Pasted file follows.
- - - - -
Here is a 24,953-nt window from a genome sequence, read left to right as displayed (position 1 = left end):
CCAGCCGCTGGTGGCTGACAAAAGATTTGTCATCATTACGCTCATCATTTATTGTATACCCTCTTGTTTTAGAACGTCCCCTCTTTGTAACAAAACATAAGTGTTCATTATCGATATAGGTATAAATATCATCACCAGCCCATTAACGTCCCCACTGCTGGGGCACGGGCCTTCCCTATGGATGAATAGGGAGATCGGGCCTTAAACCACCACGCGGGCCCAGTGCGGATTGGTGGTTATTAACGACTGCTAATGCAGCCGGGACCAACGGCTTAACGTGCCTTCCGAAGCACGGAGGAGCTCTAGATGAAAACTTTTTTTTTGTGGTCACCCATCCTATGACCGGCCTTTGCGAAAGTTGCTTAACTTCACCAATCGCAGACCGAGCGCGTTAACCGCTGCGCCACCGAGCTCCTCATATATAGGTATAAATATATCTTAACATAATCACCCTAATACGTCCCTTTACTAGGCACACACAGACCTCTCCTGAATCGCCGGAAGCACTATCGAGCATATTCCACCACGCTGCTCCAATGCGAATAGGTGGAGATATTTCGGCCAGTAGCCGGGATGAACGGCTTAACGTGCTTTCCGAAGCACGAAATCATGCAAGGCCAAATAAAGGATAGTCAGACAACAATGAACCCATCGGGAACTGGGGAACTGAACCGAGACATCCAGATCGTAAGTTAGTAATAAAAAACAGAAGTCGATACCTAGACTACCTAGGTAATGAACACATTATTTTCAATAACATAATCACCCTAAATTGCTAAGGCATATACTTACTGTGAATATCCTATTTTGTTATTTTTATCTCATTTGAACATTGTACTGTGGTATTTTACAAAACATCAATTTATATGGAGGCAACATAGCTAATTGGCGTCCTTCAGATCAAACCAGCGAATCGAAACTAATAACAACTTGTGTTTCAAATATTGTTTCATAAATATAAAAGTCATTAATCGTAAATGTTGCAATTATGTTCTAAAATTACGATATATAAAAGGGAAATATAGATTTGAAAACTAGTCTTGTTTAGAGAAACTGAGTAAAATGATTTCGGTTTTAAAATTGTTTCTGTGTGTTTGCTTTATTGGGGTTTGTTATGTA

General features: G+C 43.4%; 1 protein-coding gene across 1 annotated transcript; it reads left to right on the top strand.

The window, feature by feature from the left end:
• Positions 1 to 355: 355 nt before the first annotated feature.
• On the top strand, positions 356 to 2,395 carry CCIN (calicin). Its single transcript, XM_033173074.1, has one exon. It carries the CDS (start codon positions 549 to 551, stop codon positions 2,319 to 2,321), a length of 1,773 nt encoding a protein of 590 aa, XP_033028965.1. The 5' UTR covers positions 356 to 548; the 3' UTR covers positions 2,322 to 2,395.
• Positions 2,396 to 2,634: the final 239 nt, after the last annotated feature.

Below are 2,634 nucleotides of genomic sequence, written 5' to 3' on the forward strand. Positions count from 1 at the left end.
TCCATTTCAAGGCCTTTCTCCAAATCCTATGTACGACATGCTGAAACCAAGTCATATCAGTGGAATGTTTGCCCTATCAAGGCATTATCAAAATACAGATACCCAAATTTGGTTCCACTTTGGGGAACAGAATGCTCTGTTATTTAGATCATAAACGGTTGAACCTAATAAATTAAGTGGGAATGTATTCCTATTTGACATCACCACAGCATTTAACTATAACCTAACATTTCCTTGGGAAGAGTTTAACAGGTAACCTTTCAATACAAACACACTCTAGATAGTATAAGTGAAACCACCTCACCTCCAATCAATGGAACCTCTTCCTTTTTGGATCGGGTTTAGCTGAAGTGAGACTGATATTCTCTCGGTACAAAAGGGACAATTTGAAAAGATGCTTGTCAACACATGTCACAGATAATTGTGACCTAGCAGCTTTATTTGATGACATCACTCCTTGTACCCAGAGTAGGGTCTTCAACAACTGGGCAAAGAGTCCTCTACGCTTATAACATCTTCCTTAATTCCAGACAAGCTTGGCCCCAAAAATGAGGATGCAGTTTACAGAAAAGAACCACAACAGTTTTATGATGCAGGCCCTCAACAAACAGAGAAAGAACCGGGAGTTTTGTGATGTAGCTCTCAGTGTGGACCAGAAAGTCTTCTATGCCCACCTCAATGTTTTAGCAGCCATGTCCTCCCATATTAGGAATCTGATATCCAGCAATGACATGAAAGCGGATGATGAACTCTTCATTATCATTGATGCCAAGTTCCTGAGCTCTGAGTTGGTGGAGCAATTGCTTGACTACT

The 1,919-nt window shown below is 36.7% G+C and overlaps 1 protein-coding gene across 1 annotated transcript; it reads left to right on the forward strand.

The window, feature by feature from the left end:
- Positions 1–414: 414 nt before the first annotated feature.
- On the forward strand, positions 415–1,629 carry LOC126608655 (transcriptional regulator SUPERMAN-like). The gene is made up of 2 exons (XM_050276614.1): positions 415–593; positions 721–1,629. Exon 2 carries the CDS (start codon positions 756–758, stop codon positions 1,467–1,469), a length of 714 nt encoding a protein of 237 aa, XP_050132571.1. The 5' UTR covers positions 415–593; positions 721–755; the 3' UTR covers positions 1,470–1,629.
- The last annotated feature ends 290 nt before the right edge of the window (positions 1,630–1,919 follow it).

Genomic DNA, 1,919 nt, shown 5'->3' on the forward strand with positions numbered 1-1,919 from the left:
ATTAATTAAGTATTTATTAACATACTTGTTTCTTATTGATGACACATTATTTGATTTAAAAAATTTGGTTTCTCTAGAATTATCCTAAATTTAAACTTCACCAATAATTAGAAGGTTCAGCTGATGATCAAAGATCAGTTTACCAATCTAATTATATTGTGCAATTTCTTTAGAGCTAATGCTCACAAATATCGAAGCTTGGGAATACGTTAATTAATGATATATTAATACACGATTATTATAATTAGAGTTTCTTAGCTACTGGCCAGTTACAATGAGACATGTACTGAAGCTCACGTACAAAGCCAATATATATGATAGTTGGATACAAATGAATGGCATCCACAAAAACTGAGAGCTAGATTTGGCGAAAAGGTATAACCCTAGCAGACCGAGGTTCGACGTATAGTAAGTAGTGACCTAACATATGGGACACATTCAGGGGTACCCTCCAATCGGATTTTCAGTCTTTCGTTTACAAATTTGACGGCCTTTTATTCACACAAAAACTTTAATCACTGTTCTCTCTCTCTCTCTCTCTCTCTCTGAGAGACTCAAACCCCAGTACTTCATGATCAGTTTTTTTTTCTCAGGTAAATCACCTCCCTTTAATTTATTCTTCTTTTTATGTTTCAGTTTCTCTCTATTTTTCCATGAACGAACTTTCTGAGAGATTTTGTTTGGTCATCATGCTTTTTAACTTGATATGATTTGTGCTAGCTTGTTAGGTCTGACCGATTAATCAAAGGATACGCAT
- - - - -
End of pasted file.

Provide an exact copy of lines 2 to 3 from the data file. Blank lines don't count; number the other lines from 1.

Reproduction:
CCAGCCGCTGGTGGCTGACAAAAGATTTGTCATCATTACGCTCATCATTTATTGTATACCCTCTTGTTTTAGAACGTCCCCTCTTTGTAACAAAACATAAGTGTTCATTATCGATATAGGTATAAATATCATCACCAGCCCATTAACGTCCCCACTGCTGGGGCACGGGCCTTCCCTATGGATGAATAGGGAGATCGGGCCTTAAACCACCACGCGGGCCCAGTGCGGATTGGTGGTTATTAACGACTGCTAATGCAGCCGGGACCAACGGCTTAACGTGCCTTCCGAAGCACGGAGGAGCTCTAGATGAAAACTTTTTTTTTGTGGTCACCCATCCTATGACCGGCCTTTGCGAAAGTTGCTTAACTTCACCAATCGCAGACCGAGCGCGTTAACCGCTGCGCCACCGAGCTCCTCATATATAGGTATAAATATATCTTAACATAATCACCCTAATACGTCCCTTTACTAGGCACACACAGACCTCTCCTGAATCGCCGGAAGCACTATCGAGCATATTCCACCACGCTGCTCCAATGCGAATAGGTGGAGATATTTCGGCCAGTAGCCGGGATGAACGGCTTAACGTGCTTTCCGAAGCACGAAATCATGCAAGGCCAAATAAAGGATAGTCAGACAACAATGAACCCATCGGGAACTGGGGAACTGAACCGAGACATCCAGATCGTAAGTTAGTAATAAAAAACAGAAGTCGATACCTAGACTACCTAGGTAATGAACACATTATTTTCAATAACATAATCACCCTAAATTGCTAAGGCATATACTTACTGTGAATATCCTATTTTGTTATTTTTATCTCATTTGAACATTGTACTGTGGTATTTTACAAAACATCAATTTATATGGAGGCAACATAGCTAATTGGCGTCCTTCAGATCAAACCAGCGAATCGAAACTAATAACAACTTGTGTTTCAAATATTGTTTCATAAATATAAAAGTCATTAATCGTAAATGTTGCAATTATGTTCTAAAATTACGATATATAAAAGGGAAATATAGATTTGAAAACTAGTCTTGTTTAGAGAAACTGAGTAAAATGATTTCGGTTTTAAAATTGTTTCTGTGTGTTTGCTTTATTGGGGTTTGTTATGTA

General features: G+C 43.4%; 1 protein-coding gene across 1 annotated transcript; it reads left to right on the top strand.